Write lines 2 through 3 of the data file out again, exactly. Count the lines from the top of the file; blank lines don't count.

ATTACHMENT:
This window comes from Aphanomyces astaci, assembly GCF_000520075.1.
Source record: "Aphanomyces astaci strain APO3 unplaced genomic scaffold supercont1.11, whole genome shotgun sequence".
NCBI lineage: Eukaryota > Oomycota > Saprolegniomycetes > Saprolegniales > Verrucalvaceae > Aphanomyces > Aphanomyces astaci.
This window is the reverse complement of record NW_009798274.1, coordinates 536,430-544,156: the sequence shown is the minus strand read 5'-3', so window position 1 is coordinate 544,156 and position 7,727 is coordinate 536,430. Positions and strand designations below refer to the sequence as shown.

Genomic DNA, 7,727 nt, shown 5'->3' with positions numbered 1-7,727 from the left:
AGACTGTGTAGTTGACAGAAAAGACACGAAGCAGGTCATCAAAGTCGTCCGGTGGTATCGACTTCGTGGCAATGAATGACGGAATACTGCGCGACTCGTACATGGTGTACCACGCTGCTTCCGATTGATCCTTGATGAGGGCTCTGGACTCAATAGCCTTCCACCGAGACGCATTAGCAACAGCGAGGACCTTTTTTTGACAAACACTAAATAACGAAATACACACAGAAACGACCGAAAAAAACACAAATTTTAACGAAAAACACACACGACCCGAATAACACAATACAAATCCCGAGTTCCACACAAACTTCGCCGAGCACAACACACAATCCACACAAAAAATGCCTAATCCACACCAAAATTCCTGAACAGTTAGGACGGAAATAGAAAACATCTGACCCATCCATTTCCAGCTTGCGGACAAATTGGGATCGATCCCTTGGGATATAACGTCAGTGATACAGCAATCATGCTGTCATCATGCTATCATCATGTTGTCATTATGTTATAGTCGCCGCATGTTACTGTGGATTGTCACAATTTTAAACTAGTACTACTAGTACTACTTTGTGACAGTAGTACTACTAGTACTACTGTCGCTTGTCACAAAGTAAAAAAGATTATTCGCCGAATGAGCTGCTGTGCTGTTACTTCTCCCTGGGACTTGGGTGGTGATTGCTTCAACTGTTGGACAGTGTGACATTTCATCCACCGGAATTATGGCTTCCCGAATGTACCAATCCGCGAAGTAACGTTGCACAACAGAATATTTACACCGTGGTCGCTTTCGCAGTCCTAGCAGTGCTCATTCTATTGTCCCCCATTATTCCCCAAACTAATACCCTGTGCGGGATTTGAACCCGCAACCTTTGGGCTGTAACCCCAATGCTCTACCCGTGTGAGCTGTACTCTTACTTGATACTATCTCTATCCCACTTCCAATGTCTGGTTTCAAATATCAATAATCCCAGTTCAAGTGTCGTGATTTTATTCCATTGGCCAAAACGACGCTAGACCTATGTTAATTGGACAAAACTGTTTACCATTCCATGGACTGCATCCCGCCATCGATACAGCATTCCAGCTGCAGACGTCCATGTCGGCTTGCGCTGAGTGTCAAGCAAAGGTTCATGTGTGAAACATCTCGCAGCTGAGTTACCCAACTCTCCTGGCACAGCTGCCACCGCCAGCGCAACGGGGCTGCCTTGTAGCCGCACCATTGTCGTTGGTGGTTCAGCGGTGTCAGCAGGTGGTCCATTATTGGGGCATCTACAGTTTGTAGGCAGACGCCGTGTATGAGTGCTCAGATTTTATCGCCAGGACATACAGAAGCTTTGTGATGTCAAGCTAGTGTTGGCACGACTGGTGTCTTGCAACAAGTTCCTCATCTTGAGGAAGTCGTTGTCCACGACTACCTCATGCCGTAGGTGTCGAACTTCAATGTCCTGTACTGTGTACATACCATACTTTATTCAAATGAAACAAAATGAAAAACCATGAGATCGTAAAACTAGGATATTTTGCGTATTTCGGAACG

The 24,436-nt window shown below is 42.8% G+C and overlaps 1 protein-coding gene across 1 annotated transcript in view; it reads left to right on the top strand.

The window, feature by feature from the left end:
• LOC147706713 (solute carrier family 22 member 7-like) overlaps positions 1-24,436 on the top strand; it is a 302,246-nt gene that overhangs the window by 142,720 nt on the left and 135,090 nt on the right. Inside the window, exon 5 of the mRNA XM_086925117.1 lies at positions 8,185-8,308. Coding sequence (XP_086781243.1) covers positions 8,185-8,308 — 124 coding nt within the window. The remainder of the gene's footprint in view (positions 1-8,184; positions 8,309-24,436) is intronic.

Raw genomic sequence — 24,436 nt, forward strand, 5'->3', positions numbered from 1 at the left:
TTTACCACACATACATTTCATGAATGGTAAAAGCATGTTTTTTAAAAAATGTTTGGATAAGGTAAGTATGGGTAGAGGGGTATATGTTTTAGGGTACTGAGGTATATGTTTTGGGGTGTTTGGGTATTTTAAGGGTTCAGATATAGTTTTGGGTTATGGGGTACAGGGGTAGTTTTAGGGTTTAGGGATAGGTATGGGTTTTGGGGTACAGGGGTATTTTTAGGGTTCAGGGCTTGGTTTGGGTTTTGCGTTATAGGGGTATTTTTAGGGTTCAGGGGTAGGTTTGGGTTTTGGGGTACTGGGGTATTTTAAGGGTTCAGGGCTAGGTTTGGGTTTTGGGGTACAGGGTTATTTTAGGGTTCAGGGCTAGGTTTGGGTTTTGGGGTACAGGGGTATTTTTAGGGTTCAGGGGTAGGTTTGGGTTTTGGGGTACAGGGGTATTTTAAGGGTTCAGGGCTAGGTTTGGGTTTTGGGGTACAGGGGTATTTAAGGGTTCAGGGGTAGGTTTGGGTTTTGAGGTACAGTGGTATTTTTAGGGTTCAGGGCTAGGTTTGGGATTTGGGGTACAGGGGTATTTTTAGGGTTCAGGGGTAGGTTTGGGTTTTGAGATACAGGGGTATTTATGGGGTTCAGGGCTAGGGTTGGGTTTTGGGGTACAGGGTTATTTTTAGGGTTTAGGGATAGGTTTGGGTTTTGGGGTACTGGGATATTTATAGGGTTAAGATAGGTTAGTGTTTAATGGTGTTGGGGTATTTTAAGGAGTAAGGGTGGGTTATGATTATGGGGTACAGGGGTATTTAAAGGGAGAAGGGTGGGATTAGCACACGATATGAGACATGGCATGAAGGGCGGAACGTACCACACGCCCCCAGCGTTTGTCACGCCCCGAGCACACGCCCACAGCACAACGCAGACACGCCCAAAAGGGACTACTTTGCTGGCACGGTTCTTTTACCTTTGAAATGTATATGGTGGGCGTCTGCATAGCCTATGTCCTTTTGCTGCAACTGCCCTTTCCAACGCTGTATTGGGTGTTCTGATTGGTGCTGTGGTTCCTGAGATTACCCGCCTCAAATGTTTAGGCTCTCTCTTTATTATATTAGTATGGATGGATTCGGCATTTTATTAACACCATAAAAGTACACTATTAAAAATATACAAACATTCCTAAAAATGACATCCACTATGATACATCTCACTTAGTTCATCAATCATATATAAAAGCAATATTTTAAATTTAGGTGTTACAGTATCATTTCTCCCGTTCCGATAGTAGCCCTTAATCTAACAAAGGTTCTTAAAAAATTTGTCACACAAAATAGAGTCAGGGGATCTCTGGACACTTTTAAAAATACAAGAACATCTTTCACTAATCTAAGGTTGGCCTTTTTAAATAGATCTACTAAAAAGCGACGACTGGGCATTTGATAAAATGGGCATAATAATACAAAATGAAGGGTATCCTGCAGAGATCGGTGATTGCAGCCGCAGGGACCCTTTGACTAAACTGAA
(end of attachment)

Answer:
Source record: "Aphanomyces astaci strain APO3 unplaced genomic scaffold supercont1.11, whole genome shotgun sequence".
NCBI lineage: Eukaryota > Oomycota > Saprolegniomycetes > Saprolegniales > Verrucalvaceae > Aphanomyces > Aphanomyces astaci.